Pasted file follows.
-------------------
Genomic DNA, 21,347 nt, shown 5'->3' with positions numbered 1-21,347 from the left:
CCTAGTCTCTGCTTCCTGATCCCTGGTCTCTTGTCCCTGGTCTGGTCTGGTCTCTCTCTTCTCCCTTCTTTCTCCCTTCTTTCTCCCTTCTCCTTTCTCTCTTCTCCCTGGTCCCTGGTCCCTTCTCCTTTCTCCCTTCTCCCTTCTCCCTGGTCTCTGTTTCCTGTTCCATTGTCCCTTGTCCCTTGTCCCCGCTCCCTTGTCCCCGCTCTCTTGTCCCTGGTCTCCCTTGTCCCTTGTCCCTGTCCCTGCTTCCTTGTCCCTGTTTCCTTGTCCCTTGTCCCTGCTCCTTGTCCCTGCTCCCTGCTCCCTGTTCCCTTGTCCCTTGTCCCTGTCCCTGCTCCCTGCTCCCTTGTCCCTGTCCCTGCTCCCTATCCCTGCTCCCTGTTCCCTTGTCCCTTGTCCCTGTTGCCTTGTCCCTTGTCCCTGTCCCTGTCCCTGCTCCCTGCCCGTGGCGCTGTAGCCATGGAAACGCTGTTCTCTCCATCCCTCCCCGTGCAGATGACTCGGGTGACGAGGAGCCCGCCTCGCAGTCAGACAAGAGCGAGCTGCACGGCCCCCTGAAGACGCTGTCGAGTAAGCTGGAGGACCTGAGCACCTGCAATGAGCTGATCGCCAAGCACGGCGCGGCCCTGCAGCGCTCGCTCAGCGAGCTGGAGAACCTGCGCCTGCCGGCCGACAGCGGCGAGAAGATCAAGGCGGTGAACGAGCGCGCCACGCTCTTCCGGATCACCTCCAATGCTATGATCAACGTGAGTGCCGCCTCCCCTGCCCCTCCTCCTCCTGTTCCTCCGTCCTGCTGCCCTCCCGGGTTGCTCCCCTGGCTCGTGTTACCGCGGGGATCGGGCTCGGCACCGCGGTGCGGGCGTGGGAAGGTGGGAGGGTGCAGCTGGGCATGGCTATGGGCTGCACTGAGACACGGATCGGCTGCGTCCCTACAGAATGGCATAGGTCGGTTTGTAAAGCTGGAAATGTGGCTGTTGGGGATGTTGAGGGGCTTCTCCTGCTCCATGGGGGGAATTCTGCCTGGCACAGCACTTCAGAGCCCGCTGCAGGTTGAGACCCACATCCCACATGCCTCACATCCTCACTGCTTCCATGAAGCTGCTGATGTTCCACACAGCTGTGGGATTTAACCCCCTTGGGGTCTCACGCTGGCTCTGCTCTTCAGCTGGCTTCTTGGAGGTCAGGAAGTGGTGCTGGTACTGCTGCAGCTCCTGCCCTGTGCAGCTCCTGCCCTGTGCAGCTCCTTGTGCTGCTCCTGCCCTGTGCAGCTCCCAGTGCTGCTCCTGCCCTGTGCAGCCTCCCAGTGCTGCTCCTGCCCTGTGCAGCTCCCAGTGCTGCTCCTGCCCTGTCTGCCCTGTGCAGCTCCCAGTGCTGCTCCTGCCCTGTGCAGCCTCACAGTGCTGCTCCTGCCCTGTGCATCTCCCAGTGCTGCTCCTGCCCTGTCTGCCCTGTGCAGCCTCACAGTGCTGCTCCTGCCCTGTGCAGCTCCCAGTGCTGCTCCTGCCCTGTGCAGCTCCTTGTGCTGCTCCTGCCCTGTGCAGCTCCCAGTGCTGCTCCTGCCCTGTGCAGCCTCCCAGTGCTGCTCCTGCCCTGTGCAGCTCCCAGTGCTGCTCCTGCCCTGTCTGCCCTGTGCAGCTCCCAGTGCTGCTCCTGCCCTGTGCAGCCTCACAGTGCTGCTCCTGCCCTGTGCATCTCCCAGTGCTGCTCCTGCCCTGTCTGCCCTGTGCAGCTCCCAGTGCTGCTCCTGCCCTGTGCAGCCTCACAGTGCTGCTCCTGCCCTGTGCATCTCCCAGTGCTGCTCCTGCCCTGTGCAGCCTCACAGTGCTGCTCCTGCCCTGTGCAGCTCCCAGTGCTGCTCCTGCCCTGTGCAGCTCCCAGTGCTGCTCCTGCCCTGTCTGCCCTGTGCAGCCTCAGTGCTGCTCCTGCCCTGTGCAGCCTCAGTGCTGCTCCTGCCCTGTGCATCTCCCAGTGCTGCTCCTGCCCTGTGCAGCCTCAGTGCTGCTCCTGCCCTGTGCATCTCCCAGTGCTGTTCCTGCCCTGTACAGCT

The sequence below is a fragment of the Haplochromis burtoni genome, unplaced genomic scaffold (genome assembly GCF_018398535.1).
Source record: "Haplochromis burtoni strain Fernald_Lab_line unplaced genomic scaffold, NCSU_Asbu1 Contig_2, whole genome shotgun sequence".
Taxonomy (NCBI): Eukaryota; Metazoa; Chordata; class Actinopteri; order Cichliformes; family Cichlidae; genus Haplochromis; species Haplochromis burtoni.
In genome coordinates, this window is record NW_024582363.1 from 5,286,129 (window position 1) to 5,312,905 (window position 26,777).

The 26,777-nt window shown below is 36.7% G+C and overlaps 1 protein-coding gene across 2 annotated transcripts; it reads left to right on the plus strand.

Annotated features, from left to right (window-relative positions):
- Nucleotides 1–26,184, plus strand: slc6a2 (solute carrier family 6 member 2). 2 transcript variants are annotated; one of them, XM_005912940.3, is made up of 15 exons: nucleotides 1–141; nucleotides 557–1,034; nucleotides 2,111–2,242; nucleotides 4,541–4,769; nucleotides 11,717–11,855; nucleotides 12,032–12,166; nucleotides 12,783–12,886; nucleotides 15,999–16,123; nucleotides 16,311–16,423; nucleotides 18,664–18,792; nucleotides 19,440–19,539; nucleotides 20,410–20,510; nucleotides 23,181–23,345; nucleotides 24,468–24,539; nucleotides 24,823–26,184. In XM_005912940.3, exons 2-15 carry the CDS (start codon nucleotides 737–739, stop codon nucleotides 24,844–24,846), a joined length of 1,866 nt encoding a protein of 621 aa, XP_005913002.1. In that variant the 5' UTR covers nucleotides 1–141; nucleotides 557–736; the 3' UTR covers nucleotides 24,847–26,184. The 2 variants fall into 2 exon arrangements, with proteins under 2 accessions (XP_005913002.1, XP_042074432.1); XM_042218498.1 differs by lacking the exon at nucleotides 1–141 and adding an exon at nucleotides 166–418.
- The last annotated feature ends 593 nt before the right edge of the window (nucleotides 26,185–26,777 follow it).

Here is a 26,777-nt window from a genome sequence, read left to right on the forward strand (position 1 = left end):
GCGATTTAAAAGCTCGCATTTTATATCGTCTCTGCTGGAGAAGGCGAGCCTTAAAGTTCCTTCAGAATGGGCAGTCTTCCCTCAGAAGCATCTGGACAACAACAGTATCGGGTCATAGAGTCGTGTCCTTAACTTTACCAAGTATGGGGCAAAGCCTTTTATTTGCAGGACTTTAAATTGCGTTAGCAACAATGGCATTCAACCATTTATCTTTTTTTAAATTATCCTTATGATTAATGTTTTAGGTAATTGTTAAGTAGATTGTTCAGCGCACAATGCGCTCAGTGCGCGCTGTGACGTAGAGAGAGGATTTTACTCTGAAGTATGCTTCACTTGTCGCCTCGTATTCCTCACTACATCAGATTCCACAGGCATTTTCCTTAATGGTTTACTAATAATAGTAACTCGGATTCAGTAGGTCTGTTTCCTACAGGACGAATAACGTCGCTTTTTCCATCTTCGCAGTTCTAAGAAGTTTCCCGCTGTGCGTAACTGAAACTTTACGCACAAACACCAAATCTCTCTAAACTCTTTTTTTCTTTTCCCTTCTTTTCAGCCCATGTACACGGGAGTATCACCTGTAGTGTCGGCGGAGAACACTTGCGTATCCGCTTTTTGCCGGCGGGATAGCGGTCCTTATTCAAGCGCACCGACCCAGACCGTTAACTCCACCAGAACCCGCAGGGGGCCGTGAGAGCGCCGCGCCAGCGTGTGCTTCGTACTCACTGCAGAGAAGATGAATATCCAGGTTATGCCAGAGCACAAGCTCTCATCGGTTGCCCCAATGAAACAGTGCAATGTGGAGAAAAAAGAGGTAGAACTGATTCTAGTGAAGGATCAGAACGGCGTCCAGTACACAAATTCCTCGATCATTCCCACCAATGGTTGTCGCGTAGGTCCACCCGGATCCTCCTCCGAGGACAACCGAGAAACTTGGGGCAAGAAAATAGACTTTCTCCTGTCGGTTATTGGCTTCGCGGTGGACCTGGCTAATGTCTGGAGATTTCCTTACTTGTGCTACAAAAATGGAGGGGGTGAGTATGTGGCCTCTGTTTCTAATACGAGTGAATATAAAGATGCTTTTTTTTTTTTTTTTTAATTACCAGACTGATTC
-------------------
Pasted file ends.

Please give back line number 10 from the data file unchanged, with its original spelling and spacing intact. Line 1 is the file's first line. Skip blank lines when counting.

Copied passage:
- The last annotated feature ends 593 nt before the right edge of the window (nucleotides 26,185–26,777 follow it).